- Stories at Your Fingertips: A User's Manual for Insta Navigation's Story Viewer
- Rajasthan: SUV rams into procession after driver suffers heart attack; dies
- Pakistan beat India by 5 wickets in Friendship Cricket Series for the Blind in UAE
- MVA to seal seat sharing deal in Feb-end: AICC leader Ramesh Chennithala
- TDP leader Dr Pemmasani Chandrasekhar performed pujas in the temples
- Strong domestic fund flows mitigated impact of FII selling in last two months
- Nadda unveils busts of 17 'Heroes of Mumbai' in city garden
- TDP President Abdul Aziz Denounces Attacks on Media by YCP, Advocates for Press Freedom
- TDP leaders meet Vemireddy Prabhakar Reddy in Nellore
- PM Modi to visit Sant Ravi Das temple in Varanasi on Friday, his third trip since 2016
Kabhi Kabhi Khayyam!
Among all the pictures that one saw of Khayyam in media reports about his passing was the one with his wife that stood out. The photo has a relaxed Khayyam on the harmonium and his singer wife Jagjit Kaur apparently singing along with him. 'Dekhlo aaj humko jee bhar ke' it seems to say. And appreciate the camaraderie, the compatibility of a couple who spent decades immersed in their common love - Music.
The mood of the picture is probably what defines Khayyam's entire music repertoire too. Leisurely, flowing, unhurried turns and pace. Music that doesn't overwhelm but slowly immerses the listener in an undulating river of nectar.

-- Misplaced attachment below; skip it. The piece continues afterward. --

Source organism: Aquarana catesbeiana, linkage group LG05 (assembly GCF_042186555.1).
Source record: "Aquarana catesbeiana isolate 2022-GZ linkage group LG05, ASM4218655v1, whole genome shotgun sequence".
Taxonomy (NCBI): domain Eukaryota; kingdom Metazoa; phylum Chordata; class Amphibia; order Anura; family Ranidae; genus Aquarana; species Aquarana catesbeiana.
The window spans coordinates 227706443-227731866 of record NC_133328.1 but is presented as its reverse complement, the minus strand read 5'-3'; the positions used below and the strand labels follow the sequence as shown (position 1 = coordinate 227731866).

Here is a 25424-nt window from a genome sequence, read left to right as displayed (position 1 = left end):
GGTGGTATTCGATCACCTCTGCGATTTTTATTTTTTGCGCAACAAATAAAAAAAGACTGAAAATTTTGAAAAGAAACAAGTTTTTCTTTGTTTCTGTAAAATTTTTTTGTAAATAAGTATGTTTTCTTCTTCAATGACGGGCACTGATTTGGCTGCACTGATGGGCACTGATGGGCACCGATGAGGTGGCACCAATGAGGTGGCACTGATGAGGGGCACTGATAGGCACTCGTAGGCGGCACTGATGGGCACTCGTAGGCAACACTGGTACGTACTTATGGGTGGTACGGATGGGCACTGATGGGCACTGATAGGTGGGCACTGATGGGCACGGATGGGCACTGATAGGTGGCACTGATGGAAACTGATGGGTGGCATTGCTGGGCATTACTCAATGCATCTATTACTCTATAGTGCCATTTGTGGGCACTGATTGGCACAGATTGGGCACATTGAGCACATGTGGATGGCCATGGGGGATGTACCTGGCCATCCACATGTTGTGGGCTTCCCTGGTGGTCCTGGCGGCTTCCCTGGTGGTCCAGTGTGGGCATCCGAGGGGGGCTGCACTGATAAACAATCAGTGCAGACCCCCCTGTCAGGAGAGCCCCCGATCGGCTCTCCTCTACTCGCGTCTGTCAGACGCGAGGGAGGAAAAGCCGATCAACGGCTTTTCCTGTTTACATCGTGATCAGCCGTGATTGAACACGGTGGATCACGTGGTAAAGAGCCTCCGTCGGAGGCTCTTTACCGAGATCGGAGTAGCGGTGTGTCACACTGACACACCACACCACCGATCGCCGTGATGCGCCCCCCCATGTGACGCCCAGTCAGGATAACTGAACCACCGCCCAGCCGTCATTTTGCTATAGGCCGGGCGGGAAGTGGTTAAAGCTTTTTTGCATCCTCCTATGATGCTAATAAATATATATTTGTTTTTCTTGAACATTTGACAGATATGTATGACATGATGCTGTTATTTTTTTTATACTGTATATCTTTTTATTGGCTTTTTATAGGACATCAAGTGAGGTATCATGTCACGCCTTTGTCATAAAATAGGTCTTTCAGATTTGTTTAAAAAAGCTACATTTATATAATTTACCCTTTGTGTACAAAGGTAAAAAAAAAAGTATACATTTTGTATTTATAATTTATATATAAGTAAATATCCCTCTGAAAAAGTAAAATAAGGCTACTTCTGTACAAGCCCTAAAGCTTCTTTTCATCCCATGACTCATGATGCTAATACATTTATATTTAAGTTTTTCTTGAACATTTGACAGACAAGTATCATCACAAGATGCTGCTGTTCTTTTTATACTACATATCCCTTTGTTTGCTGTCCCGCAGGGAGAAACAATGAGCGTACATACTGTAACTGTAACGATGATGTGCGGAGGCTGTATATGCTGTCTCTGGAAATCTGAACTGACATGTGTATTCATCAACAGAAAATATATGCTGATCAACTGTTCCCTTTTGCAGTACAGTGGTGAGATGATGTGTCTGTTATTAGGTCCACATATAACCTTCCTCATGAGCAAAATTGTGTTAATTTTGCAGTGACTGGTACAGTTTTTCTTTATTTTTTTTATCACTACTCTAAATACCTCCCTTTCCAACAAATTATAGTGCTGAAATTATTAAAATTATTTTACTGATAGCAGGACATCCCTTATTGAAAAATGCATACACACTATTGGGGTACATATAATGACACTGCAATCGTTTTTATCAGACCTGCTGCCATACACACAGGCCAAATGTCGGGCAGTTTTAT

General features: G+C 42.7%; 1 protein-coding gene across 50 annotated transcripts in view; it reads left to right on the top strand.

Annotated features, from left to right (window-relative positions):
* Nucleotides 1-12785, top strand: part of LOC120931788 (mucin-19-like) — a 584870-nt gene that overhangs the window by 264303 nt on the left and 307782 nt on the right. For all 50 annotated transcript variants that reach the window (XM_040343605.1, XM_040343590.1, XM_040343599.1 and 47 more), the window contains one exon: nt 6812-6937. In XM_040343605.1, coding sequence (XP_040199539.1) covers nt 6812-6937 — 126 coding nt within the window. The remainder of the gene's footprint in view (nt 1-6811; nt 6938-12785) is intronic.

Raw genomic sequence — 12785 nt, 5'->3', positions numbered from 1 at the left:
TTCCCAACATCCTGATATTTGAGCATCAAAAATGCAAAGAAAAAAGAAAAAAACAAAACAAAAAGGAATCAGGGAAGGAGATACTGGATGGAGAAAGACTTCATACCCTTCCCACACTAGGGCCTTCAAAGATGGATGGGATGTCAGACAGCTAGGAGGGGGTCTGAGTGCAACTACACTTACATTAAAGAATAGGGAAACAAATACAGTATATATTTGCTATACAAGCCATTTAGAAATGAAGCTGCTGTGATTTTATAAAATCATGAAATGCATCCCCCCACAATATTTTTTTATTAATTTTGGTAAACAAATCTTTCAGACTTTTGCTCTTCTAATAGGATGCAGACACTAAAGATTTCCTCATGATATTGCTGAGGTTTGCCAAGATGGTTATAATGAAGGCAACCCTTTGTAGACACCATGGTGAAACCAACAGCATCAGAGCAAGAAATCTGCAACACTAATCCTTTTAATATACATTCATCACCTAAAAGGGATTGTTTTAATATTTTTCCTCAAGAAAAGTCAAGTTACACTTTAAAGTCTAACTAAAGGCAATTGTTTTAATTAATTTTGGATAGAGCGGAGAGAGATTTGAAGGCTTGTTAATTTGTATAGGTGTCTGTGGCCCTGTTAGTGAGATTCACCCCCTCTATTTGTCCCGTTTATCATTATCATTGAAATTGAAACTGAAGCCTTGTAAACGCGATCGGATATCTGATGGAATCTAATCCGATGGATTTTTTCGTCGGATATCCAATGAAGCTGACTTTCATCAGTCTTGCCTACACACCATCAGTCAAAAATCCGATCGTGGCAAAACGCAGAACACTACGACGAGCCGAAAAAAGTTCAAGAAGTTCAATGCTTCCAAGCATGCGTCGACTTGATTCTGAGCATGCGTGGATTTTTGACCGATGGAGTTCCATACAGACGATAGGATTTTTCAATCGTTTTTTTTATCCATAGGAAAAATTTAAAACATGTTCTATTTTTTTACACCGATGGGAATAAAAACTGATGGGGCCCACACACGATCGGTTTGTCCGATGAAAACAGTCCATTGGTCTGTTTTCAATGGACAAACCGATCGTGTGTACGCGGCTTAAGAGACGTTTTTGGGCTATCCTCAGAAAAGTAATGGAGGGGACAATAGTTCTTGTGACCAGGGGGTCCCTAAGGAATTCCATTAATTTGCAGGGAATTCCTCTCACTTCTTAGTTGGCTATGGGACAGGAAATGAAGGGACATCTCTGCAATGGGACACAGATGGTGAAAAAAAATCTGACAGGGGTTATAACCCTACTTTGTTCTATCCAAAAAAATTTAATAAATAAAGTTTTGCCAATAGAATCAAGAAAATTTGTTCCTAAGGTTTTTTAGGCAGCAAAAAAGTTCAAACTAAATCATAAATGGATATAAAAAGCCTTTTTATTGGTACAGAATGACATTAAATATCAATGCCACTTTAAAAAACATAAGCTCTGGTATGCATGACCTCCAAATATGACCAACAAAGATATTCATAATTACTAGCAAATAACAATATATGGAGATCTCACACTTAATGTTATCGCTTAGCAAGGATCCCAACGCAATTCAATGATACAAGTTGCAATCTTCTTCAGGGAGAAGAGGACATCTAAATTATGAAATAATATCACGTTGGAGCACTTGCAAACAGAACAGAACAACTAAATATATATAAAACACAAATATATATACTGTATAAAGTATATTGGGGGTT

Khayyam is undoubtedly among the best of music composers that this country has ever produced. But, compared to most of his contemporaries, it appears that he was not in a hurry to notch up numbers, to factory produce compositions. He chose to carve each piece with love and care, each song a masterpiece in itself.
Interestingly, Khayyam's career as a composer began way back in 1948 with 'Heer Ranjha' and spanned across 70 decades, a stupendous achievement by any standards. The hauntingly sad and yet hopeful song 'Wo subha kabhi to aayegi' by Mukesh and the peppy 'Aasman pe hai khuda aur zameen pe hum' were his compositions that came within just a few years after his debut and struck a chord with the masses, then swinging between early post-Independence euphoria and apprehensions about the future. Khayyam worked sparingly but produced memorable hits in the 1950s and 60s with the lilting 'Baharon mera jeevan bhi sanwaaro', the achingly sweet romantic number 'Aur kuch der theher'; the legendary 'Sham-e-Gham ki kasam' rendered in the quaint, mellow tone of Talat Mehmood and Rafi's angst-filled 'Jaane kya dhoondti rehti hain ye aankhein mujh mein'.
Some would say fame came late for the composer. Because it was almost three decades after he made his film music debut that Khayyam produced his most popular songs. The fact that he had some of the most magnificently complete tracks to his credit in the first two decades after Independence notwithstanding, it was with the popular songs of the 70s that Khayyam once and for all established himself as the king of nostalgic music, wrapped in melody and orchestration of understated grandeur.